leds switches

The important part of UniBone is the PRU controlled interface to the UNIBUS. But the user LEDs and switches are traditional GPIOs.

Test with the "demo" application, main menu point "tg" for "GPIO", then "lb" for "manual loopback".

In loopback mode, the 4 switches control the four LEDs: toggle them and the LEDs should respond. Pressing the button will enable the DS8641 driver array, resulting in active 2nd green LED.


PRUs and UNIBUS interface

The real important test is access to the UNIBUS. Signals are output through the LS377 register array and 8641 drivers onto 56 UNIBUS data lines, then read back through drivers, LVTH541 input latches and PRU pins. This tests also terminators and parts of the UNIBUS backplane.


  • Put UniBone into an empty terminated UNIBUS backplane.
  • set loopback jumpers onto the 5 BGIN/OUT and NPGIN/OUT lines (yellow in the image below)


grant jumper loopback


Use again the "demo" application, main menu "tl" for "test bus latches", then ">>> * r" to test all UNIBUS signals endlessly with random patterns.

Run this test as long as possible, and terminate with ^C. The most likely reason for errors are solder failures on the SMD input/output latches. You may have open solder joints, or shortcuts between pins. To help in debugging, the test software prints the signal path for failed bits.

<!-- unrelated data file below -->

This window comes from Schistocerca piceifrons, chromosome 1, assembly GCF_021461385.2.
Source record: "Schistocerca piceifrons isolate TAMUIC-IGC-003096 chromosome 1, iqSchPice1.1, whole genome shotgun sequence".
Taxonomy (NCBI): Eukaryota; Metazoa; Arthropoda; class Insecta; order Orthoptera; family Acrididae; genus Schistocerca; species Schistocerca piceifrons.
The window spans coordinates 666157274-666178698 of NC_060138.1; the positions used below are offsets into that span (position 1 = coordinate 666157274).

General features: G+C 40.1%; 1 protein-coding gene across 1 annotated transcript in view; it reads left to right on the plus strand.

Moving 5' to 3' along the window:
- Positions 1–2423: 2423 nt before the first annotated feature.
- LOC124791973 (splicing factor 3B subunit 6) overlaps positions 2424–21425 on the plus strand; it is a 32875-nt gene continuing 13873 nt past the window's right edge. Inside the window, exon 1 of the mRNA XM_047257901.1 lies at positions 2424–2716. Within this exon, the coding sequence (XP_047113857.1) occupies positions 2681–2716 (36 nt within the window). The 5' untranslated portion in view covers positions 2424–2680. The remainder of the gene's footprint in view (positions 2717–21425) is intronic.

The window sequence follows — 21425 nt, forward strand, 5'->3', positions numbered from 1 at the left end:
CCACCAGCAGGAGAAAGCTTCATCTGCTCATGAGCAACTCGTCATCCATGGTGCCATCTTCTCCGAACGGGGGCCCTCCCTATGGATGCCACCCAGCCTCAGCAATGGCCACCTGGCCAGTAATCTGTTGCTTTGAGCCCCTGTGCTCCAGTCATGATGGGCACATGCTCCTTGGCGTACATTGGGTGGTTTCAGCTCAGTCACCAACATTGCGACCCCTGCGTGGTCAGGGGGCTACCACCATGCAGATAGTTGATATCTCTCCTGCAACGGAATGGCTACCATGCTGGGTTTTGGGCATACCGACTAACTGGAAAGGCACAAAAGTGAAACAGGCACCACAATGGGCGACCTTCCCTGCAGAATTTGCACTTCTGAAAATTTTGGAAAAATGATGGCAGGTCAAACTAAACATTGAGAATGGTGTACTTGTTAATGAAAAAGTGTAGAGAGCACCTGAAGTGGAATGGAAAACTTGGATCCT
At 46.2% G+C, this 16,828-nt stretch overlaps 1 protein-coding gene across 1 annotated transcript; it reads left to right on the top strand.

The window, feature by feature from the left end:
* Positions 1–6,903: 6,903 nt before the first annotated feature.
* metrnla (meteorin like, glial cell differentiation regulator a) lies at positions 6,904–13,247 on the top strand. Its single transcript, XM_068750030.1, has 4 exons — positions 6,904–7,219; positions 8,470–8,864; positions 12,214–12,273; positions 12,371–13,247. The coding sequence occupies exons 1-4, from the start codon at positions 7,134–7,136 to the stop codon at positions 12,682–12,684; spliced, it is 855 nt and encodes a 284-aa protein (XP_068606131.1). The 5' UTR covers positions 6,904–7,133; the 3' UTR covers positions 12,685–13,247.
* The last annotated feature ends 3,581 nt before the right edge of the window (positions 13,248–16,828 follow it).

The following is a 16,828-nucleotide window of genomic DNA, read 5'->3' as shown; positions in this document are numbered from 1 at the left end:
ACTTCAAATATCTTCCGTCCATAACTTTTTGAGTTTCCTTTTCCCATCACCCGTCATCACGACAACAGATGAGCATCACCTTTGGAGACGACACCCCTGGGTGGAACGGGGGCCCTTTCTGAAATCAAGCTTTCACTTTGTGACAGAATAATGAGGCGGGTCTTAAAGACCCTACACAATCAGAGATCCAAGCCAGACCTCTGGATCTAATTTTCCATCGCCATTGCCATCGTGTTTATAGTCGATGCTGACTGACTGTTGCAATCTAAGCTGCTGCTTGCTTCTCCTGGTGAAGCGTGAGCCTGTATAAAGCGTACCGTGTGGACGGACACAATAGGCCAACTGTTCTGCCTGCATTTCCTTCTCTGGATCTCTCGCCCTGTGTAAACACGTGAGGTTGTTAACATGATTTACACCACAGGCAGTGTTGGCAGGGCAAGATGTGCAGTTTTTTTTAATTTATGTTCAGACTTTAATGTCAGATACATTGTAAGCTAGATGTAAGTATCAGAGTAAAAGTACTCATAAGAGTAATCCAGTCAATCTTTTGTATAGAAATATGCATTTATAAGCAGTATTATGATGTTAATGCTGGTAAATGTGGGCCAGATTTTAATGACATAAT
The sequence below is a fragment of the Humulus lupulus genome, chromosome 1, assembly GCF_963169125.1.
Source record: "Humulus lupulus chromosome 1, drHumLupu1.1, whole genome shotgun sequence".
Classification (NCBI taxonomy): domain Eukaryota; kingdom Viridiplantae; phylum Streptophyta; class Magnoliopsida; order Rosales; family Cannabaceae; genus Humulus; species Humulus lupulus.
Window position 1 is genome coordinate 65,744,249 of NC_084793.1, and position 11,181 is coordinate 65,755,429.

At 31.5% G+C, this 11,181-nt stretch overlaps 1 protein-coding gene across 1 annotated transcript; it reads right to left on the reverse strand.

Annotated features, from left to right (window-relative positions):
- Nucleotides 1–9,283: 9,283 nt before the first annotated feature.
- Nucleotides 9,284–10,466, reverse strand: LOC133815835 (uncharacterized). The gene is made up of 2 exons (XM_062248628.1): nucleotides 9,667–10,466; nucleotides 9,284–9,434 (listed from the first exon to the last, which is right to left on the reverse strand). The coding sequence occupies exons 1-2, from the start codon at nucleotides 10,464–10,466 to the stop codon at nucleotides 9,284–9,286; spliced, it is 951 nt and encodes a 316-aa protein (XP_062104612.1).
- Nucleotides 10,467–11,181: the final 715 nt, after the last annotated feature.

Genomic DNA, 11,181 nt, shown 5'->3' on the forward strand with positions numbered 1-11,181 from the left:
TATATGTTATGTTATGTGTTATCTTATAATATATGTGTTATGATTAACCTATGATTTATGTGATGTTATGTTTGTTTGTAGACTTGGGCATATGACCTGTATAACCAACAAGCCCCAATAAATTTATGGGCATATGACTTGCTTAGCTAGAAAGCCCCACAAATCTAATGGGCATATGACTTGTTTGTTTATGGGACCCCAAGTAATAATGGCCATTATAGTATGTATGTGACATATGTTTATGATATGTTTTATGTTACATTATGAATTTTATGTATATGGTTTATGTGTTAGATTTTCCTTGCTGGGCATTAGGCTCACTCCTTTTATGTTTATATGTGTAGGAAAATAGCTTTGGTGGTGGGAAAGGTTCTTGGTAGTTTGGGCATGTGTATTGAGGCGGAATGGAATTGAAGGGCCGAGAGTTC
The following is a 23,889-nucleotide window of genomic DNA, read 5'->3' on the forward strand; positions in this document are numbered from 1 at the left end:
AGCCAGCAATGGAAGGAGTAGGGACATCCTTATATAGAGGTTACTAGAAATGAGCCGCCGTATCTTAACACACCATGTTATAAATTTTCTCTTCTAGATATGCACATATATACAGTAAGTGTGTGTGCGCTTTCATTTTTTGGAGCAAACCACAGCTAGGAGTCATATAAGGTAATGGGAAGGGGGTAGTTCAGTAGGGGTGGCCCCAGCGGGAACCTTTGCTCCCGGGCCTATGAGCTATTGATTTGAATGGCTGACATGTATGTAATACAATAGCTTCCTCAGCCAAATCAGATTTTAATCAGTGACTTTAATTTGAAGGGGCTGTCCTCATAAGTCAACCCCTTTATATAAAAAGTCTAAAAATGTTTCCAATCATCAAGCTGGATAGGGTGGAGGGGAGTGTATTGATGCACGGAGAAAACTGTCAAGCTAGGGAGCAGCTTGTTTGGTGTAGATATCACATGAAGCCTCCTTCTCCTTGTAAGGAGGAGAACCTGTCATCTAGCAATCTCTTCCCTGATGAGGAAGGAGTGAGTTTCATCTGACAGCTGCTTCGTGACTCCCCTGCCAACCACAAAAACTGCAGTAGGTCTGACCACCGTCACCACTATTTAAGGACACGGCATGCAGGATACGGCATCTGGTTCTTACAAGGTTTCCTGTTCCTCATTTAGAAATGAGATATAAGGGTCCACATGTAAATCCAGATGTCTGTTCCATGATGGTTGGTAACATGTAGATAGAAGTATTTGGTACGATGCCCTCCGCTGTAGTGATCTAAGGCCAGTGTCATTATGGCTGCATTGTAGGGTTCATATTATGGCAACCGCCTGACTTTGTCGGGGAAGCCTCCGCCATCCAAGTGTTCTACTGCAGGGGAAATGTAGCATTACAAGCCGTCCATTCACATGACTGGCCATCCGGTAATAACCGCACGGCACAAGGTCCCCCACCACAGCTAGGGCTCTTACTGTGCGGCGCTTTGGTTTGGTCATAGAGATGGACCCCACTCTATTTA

The first thing to check on an loopback-error is the physical voltage level on the UNIBUS.

unibus connector detail

If a voltage level is as expected, the output branch is OK and the input branch over 74lvth541 registers is defective. Else it's the output over these 74ls377's. Remember: on UNIBUS, a logical "1" is represented as 0 volts, a logic "0" is about 3.4 volts (except the BG and NPG signals).


To test the test, you can remove one of the yellow loopback jumpers while the test is running. It should stop with an error.

Its a good idea to bend and knock the board a bit while under test: this may expose bad solder joints.

Pro tip: As the UNIBUS lines need pullup by terminators, this test can be used to check a big part of your backplane: plug in only a single terminator at either end, plug UniBone to different SPC slots of the backplane and run this test. It will fail, if any of the 56 signals has no connection to the remote terminator. You even can test UNIBUS cables between separate backplanes this way.

And don't forget to remove the loopback jumpers on BG* and NPG after test!


Standalone memory test

If the loopback test succeeds, you can go more realistic: add a UNIBUS memory card and let UniBone exercise it. This tests not just static connections, but also implementation and timing of UNIBUS DMA cycles. On the other hand, only addresses, data and MSYN/SSYN signals are tested, and functions of the memory card! Still no G727 grants are needed.

Attention: a memory card needs more amps, and probably more voltages than just +5V.

unibone ms11 in dd11


Then execute memory operations as described. As there's no PDP-11 CPU active, work in "Arbitration inactive" mode.


Finally: run it in a PDP-11

If all went well, plug UniBone into a PDP-11.or boot operationg systems from emulated RL02.